Photograph by Stuart C. Wilson/Get
The London-based designer, who was the first Bangladeshi to showcase at London Fashion Week, on artisanship and sustainability in an era of fast fashion
Rahemur Rahman, 32, is a London-based fashion designer and film director. In 2019, he became the first Bangladeshi to show at London Fashion Week with his debut collection, “For the people who dream in colour”.
Rahman’s work is largely inspired by his Bangladeshi heritage and his father’s work as a tailor in East London’s rag trade. Each item is crafted from fabric made in Bangladesh, which is then dyed by artisans at Aranya – a Dhaka-based collective of craftspeople who are dedicated to preserving traditional South Asian dyeing techniques.
For the past five years Rahman has been working as a co-director on a documentary feature film, Body of Our Own. The film, which was recently picked up by the Finnish production company Onerva Pictures, tells the story of four hijra women living in Dhaka.
This article has been edited for length and clarity.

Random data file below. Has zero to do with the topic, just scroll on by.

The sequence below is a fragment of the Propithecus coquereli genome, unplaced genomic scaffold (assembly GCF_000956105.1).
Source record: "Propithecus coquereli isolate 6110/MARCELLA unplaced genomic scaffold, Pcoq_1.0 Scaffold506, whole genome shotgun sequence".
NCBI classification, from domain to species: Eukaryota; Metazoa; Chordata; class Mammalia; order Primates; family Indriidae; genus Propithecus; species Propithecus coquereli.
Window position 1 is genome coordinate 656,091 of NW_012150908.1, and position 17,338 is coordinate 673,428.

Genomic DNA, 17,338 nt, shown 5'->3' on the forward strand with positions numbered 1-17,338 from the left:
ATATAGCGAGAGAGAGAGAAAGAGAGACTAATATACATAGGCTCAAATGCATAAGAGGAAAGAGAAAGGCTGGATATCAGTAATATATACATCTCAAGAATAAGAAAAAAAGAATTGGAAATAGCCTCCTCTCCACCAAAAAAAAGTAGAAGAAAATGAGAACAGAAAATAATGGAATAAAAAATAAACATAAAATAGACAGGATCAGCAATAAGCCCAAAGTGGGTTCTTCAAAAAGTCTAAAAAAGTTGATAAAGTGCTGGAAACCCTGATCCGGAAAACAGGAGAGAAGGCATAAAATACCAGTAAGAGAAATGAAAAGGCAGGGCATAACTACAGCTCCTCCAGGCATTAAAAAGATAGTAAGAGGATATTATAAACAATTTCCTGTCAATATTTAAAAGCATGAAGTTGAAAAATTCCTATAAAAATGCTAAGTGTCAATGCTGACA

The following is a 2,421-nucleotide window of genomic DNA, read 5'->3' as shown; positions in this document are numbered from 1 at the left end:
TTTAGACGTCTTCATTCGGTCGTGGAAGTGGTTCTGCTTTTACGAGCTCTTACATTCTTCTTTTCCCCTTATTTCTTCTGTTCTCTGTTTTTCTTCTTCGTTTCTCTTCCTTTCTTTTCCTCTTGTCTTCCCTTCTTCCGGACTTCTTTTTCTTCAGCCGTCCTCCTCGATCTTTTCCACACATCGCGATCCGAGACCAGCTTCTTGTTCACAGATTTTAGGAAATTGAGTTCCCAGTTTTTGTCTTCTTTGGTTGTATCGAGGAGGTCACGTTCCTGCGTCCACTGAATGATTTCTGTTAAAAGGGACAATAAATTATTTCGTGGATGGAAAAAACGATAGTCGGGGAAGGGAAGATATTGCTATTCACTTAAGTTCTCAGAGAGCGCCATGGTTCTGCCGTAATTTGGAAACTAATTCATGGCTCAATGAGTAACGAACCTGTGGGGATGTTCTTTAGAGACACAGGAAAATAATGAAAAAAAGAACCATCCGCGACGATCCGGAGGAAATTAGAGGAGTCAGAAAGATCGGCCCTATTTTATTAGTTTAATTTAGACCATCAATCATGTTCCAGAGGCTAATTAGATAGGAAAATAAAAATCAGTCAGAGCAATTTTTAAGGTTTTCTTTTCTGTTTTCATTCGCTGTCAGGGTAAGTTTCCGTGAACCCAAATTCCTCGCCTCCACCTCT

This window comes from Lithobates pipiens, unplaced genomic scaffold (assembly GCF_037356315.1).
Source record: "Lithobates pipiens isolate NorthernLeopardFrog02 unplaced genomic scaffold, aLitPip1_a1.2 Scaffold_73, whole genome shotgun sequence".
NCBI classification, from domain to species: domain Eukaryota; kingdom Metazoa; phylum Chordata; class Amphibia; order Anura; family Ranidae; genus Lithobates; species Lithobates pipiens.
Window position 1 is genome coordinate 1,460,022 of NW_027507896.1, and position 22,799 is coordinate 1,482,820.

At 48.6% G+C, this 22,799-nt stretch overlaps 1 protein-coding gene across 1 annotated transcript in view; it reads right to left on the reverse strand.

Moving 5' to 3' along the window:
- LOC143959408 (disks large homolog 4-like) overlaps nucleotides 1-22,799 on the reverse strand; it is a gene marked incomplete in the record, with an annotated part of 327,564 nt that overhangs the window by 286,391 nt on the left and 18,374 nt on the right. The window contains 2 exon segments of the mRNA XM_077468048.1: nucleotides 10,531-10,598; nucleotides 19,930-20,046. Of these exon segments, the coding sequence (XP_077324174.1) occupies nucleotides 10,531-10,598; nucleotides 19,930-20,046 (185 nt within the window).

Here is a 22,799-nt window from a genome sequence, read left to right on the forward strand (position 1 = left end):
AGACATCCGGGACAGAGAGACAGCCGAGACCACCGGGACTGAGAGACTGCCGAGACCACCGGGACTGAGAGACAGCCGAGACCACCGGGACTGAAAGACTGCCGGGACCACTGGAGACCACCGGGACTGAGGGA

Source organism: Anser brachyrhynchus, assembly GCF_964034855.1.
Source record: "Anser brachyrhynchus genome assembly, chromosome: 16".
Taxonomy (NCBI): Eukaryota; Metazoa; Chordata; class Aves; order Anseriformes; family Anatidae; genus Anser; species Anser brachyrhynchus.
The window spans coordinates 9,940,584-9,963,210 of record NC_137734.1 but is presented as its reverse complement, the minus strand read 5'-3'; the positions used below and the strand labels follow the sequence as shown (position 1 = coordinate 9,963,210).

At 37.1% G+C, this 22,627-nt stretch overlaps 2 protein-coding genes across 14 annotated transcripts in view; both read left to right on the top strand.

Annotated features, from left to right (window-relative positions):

You grew up in Tower Hamlets. When was the first time you made something related to fashion?
When I was growing up, my dad had a big industrial sewing machine in the house and I was always curious about it. He taught me how to use it when I was nine, and the first thing I made was a little coin purse using scraps of fabric I found lying around the house.
Your first collection was inspired by your father’s work and your mother’s love of traditional Bangladeshi designs. How did they react?
I came out when I was 25, and my parents haven’t been a part of my life since. They haven’t seen the collection, and I’m not sure they know much about my work, but I still reference them all the time because my dad is the reason I work in fashion.
My dad always encouraged us to be creative. When we were children, he would take me and my siblings to art galleries even when he didn’t know anything about the artist. We would just jump on a bus from East London and go all the way to Trafalgar Square to go to free exhibitions, because he knew it would help us.
Why did you choose an all-male South Asian cast to model your first collection?